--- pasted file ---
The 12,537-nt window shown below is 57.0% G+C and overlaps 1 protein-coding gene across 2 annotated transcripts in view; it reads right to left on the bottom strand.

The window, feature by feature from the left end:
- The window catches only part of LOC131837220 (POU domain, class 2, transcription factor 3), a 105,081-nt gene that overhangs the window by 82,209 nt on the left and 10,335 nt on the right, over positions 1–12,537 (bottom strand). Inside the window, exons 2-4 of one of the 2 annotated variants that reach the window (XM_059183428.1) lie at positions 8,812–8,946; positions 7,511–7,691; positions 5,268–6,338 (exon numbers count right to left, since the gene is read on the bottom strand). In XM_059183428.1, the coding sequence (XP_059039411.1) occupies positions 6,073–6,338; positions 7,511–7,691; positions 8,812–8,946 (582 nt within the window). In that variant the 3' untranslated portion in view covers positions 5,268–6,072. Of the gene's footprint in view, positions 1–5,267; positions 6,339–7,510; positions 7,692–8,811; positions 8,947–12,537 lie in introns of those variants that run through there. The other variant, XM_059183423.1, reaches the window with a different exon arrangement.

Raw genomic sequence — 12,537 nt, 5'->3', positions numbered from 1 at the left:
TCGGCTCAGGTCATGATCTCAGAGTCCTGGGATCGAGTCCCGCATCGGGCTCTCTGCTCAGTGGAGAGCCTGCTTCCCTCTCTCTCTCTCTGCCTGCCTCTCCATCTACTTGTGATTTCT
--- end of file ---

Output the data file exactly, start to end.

The 12,537-nt window shown below is 57.0% G+C and overlaps 1 protein-coding gene across 2 annotated transcripts in view; it reads right to left on the bottom strand.

The window, feature by feature from the left end:
- The window catches only part of LOC131837220 (POU domain, class 2, transcription factor 3), a 105,081-nt gene that overhangs the window by 82,209 nt on the left and 10,335 nt on the right, over positions 1–12,537 (bottom strand). Inside the window, exons 2-4 of one of the 2 annotated variants that reach the window (XM_059183428.1) lie at positions 8,812–8,946; positions 7,511–7,691; positions 5,268–6,338 (exon numbers count right to left, since the gene is read on the bottom strand). In XM_059183428.1, the coding sequence (XP_059039411.1) occupies positions 6,073–6,338; positions 7,511–7,691; positions 8,812–8,946 (582 nt within the window). In that variant the 3' untranslated portion in view covers positions 5,268–6,072. Of the gene's footprint in view, positions 1–5,267; positions 6,339–7,510; positions 7,692–8,811; positions 8,947–12,537 lie in introns of those variants that run through there. The other variant, XM_059183423.1, reaches the window with a different exon arrangement.

Raw genomic sequence — 12,537 nt, 5'->3', positions numbered from 1 at the left:
TCGGCTCAGGTCATGATCTCAGAGTCCTGGGATCGAGTCCCGCATCGGGCTCTCTGCTCAGTGGAGAGCCTGCTTCCCTCTCTCTCTCTCTGCCTGCCTCTCCATCTACTTGTGATTTCT